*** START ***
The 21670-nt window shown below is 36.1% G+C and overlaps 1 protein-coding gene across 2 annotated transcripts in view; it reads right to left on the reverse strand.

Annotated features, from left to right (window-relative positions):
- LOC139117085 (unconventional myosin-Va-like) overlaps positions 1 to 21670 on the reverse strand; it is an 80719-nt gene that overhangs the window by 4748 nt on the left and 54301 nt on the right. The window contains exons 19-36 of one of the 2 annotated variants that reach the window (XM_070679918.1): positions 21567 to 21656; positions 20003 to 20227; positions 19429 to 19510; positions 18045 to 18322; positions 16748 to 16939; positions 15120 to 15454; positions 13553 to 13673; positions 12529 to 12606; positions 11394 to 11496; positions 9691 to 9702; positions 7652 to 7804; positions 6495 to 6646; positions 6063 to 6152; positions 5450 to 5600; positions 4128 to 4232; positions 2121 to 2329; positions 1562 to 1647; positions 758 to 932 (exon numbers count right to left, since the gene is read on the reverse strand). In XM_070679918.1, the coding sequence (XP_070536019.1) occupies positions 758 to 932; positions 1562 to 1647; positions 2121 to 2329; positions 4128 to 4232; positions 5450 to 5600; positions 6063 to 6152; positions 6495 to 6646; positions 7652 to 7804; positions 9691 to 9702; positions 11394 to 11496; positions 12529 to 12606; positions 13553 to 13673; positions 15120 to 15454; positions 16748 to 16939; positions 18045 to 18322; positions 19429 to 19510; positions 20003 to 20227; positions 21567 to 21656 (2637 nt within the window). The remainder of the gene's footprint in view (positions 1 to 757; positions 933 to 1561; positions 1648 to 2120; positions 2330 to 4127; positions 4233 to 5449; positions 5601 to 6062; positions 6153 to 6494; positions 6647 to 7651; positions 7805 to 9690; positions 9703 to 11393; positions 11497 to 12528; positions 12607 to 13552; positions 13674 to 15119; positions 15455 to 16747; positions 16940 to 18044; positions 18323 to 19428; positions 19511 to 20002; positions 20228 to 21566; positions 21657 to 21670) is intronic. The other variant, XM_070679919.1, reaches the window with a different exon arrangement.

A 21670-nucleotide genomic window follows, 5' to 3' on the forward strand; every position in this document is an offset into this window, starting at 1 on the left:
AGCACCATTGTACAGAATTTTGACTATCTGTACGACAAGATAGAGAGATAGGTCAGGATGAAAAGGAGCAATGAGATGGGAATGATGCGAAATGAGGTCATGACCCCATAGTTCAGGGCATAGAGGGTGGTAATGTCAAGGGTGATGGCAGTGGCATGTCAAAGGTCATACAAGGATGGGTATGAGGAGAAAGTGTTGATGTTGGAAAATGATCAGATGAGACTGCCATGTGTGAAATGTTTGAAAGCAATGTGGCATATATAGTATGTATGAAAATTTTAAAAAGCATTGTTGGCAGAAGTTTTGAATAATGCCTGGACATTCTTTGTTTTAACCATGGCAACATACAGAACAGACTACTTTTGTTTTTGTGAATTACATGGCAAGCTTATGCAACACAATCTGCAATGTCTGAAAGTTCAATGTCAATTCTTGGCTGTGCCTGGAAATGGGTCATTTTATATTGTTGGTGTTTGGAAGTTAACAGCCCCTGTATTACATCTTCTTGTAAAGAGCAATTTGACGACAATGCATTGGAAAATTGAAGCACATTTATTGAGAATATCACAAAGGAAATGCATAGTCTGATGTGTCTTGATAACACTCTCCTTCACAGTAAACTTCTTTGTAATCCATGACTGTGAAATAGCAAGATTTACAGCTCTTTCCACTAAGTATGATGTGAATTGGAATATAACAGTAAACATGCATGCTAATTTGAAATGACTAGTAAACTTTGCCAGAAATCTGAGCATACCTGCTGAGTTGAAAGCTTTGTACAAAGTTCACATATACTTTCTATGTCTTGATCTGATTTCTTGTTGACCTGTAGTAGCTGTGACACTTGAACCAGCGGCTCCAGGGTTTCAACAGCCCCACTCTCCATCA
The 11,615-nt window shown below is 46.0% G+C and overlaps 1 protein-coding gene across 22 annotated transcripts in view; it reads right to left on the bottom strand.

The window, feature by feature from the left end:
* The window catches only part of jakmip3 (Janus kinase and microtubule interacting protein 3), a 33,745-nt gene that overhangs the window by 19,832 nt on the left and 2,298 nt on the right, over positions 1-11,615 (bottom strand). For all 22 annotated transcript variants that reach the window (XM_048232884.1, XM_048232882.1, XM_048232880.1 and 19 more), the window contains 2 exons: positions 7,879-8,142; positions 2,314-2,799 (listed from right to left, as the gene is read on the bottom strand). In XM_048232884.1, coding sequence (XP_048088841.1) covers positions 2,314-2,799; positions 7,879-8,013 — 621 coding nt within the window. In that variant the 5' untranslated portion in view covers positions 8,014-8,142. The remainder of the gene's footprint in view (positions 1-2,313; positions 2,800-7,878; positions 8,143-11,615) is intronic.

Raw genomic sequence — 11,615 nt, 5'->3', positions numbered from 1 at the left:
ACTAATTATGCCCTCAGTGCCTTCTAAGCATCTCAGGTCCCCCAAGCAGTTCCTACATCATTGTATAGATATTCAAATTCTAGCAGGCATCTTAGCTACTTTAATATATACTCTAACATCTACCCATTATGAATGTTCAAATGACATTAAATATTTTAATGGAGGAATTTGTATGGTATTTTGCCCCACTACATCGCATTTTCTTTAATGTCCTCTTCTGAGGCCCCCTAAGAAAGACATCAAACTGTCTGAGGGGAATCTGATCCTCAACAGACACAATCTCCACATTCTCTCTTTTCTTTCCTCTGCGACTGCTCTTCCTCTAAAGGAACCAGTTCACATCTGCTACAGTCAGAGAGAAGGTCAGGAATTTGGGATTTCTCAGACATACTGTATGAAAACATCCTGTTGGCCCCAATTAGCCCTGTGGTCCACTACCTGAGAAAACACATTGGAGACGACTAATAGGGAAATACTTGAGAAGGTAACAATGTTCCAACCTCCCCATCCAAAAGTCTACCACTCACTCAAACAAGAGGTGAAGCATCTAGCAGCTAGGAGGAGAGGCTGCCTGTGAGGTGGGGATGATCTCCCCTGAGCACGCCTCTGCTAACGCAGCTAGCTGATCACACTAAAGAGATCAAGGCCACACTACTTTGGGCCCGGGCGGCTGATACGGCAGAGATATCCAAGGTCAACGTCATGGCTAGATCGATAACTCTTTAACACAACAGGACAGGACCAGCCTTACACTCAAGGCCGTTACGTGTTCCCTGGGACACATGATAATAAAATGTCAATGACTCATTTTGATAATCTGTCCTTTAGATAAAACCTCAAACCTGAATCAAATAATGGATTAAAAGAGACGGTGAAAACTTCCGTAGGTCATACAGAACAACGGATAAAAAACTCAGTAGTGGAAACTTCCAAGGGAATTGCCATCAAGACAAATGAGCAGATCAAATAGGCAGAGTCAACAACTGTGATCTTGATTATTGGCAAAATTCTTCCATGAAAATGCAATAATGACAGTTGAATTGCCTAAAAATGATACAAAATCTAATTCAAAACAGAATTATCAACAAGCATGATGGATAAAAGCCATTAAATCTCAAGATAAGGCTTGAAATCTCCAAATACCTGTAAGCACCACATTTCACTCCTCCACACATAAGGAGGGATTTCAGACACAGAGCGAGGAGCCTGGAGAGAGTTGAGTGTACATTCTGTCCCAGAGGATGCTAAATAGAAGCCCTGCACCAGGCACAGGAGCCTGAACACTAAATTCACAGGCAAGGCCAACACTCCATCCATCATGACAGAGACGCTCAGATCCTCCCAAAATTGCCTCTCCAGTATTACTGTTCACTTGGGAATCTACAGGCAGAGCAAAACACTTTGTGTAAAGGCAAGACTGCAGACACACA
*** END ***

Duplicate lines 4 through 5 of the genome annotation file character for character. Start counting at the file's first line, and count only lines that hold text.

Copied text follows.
A 21670-nucleotide genomic window follows, 5' to 3' on the forward strand; every position in this document is an offset into this window, starting at 1 on the left:
AGCACCATTGTACAGAATTTTGACTATCTGTACGACAAGATAGAGAGATAGGTCAGGATGAAAAGGAGCAATGAGATGGGAATGATGCGAAATGAGGTCATGACCCCATAGTTCAGGGCATAGAGGGTGGTAATGTCAAGGGTGATGGCAGTGGCATGTCAAAGGTCATACAAGGATGGGTATGAGGAGAAAGTGTTGATGTTGGAAAATGATCAGATGAGACTGCCATGTGTGAAATGTTTGAAAGCAATGTGGCATATATAGTATGTATGAAAATTTTAAAAAGCATTGTTGGCAGAAGTTTTGAATAATGCCTGGACATTCTTTGTTTTAACCATGGCAACATACAGAACAGACTACTTTTGTTTTTGTGAATTACATGGCAAGCTTATGCAACACAATCTGCAATGTCTGAAAGTTCAATGTCAATTCTTGGCTGTGCCTGGAAATGGGTCATTTTATATTGTTGGTGTTTGGAAGTTAACAGCCCCTGTATTACATCTTCTTGTAAAGAGCAATTTGACGACAATGCATTGGAAAATTGAAGCACATTTATTGAGAATATCACAAAGGAAATGCATAGTCTGATGTGTCTTGATAACACTCTCCTTCACAGTAAACTTCTTTGTAATCCATGACTGTGAAATAGCAAGATTTACAGCTCTTTCCACTAAGTATGATGTGAATTGGAATATAACAGTAAACATGCATGCTAATTTGAAATGACTAGTAAACTTTGCCAGAAATCTGAGCATACCTGCTGAGTTGAAAGCTTTGTACAAAGTTCACATATACTTTCTATGTCTTGATCTGATTTCTTGTTGACCTGTAGTAGCTGTGACACTTGAACCAGCGGCTCCAGGGTTTCAACAGCCCCACTCTCCATCA